Finally in "summer mode," I'm in the process of planning the class that I will give at NYU in Spring 2016, to be titled "Early Modern Literature and the Ecumenopolis." As I try to bring the course into focus, in terms of problématique and which books to read, I return to some key statements about the interconnectedness of ecologies across the expanse of the planet. There is Lawrence Buell's point that: "What counts as a place can be as small as a corner of your kitchen or as big at the planet" (Future of Environmental Criticism, p. 62), the idea at the heart of my recent "Espèces d'espaces" senior seminar moreover. And there is Mitchell Thomashow's point, in Bringing the Biosphere Home, worth quoting in full: "Global environmental change may be the invisible consequences of innumerable, seemingly unconnected local actions, spinning a synergy of effects and processes way beyond the original intention. Or it might be the extraordinary impact of one crucial choice or event. The more closely you look at any ecological or political controversy, no matter how tightly it seems to be bounded, the more you realize the extent to which the issue is informed and influenced by global patterns and processes. There is no such thing as local environmental problem" (p. 7). As I prepare the class, the conclusion that I still have to write for an almost finished book, L'aède et le géographe, about early modern French epic and geographical discourses, also comes into focus. It's been a day of visiting the websites of various key thinkers, too: the likes of Mitchell Thomashow, Ursula Heise (which includes details of an upcoming book on "Imagining Extinction: Stories, Laws, Databases" that looks absolutely fabulous).
Hell's Miner of Potosi (2011) documents the world of the miners of Potosi. The film does a good job at showing the inter-connectedness of labor, disease, finance, affect. The dangers are known and discussed (notably lung disease, calcifications, fear of imminent death), but also the hopes and myths that go along with that. There is brief mention of El Tio (left), the Lord of the underworld, a spirit who lives in the mines of Cerro Rico, to whom miners make offerings (cigarettes, coco leaves, etc.). Renaissance miners had similar beliefs and ways of coping with the mountain’s agency. It's a heart-wrenching movie, especially the moments when the camera focuses on a young miner's smile--and the viewer knows that lung disease is not far off.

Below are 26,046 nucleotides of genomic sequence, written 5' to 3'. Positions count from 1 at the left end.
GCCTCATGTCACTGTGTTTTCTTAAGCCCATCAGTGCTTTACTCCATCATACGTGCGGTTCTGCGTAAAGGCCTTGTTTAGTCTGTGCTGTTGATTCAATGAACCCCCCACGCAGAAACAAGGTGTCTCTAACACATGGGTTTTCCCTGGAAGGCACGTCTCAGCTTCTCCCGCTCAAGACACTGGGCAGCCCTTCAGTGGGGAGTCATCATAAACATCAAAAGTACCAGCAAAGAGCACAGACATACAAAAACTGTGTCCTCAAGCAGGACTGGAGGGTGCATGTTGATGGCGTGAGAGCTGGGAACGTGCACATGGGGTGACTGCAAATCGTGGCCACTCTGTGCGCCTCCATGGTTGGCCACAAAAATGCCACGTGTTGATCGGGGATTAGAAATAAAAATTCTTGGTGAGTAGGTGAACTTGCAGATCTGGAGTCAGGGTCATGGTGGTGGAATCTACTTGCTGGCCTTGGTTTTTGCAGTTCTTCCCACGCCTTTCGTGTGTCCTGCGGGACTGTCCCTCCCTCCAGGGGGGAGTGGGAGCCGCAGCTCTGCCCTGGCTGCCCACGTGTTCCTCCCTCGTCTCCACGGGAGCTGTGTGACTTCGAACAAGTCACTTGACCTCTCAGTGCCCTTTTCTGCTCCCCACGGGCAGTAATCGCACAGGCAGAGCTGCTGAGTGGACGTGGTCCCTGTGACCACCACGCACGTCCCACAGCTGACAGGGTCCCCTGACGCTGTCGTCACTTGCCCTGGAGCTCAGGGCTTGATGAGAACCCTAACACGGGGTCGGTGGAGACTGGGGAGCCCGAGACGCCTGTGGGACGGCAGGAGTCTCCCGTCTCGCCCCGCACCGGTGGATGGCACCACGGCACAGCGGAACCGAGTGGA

Image from Wikipedia.
Article in the Guardian about how “John McCain mocks Obama for calling climate change a threat as Isis advances.”
I recently discovered this "Earth" series at Reaktion Books (more details here), with volumes on: Air, Cave, Desert, Earthquake, Fire, Flood, Moon, Tsunami, Volcano, Water, Waterfall. Worth checking out. Andrew Robinson's Earthquake: Nature and Culture is announced as describing "two millennia of major earthquakes and their effects on societies around the world; the ways in which cultures have mythologized earthquakes through religion, the arts and popular culture; and the science of measuring, understanding and trying to predict earthquakes." To be read alongside my former colleague, Deborah R. Coen's The Earthquake Observers (2013).